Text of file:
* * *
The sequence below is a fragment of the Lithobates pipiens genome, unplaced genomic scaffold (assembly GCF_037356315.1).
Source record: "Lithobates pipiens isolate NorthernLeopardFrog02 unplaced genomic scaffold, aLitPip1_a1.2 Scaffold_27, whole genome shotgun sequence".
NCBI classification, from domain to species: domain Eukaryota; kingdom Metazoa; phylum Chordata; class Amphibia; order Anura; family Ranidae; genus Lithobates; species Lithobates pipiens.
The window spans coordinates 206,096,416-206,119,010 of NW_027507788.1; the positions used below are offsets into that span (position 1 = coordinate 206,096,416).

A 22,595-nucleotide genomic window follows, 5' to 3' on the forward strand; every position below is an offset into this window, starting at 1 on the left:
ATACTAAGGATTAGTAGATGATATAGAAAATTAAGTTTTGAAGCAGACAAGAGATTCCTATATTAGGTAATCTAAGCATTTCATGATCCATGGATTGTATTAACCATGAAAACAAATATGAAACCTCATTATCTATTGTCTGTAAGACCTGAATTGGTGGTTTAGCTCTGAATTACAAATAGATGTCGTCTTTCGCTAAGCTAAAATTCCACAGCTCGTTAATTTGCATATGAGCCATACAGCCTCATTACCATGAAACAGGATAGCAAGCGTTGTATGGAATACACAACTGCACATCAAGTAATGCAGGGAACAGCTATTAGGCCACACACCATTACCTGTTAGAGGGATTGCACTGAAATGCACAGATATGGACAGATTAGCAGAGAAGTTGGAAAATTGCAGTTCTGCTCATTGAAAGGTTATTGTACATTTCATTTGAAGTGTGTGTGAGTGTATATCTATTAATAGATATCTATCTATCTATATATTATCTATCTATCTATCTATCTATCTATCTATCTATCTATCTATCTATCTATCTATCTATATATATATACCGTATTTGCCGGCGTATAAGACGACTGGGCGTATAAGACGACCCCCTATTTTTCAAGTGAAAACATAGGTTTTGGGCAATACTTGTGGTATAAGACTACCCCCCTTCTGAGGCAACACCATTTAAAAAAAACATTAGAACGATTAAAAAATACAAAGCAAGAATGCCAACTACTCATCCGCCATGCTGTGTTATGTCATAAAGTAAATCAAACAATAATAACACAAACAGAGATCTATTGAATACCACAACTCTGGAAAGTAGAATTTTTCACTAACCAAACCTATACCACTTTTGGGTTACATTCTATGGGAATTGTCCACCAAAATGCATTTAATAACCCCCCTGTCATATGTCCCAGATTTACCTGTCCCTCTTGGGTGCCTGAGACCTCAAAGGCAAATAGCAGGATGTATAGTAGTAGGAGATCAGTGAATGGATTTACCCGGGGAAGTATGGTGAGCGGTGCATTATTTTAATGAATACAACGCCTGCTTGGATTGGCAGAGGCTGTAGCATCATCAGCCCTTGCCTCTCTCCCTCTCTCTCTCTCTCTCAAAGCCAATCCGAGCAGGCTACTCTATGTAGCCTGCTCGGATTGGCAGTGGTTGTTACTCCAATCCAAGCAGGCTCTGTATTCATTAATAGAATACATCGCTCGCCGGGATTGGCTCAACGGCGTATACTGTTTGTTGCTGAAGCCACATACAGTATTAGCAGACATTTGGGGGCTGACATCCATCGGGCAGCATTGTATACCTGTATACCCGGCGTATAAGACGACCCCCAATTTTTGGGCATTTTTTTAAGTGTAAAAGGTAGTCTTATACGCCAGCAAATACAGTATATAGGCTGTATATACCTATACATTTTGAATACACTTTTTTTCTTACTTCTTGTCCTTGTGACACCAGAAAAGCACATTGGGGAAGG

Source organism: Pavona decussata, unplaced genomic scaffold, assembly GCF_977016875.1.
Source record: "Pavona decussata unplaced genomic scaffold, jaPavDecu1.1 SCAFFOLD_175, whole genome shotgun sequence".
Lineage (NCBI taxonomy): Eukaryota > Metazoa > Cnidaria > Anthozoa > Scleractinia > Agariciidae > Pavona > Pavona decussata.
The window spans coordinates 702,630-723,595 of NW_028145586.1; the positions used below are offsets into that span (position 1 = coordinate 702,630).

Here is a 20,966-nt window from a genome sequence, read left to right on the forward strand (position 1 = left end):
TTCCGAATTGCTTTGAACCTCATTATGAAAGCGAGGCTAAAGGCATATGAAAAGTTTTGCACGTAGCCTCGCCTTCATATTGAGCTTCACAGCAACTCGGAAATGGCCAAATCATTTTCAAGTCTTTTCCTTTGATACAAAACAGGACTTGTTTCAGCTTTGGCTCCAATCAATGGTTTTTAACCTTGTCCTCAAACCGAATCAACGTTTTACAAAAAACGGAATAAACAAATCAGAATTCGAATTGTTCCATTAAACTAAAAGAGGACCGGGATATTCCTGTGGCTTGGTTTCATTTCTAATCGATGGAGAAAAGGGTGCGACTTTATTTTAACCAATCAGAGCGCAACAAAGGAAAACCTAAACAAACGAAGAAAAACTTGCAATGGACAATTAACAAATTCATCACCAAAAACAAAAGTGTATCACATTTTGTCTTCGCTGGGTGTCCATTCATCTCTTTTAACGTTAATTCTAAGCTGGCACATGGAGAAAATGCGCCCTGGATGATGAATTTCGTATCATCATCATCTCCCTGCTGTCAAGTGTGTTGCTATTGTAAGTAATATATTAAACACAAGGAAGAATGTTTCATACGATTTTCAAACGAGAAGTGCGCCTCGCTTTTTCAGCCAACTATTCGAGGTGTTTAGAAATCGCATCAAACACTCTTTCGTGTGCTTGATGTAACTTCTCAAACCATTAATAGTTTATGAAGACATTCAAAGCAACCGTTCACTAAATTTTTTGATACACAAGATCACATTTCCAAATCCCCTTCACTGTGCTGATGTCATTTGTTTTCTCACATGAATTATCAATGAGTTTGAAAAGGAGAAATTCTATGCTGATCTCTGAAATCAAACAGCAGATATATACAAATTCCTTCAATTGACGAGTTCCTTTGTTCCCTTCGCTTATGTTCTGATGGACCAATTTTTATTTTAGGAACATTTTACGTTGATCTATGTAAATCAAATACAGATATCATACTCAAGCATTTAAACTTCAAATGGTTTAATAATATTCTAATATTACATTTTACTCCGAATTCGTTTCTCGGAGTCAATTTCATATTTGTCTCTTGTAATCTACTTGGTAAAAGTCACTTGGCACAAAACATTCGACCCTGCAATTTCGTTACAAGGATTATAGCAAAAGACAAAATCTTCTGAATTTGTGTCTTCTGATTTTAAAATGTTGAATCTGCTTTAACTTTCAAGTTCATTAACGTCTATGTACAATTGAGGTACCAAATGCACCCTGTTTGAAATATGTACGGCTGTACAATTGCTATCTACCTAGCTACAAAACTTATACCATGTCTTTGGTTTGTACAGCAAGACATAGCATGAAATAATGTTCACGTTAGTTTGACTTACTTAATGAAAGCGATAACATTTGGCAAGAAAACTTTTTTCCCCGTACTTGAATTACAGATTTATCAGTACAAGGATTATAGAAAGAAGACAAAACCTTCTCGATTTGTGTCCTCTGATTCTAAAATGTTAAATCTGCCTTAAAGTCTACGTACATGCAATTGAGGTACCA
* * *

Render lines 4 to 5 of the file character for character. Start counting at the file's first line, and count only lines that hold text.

The window spans coordinates 206,096,416-206,119,010 of NW_027507788.1; the positions used below are offsets into that span (position 1 = coordinate 206,096,416).

A 22,595-nucleotide genomic window follows, 5' to 3' on the forward strand; every position below is an offset into this window, starting at 1 on the left: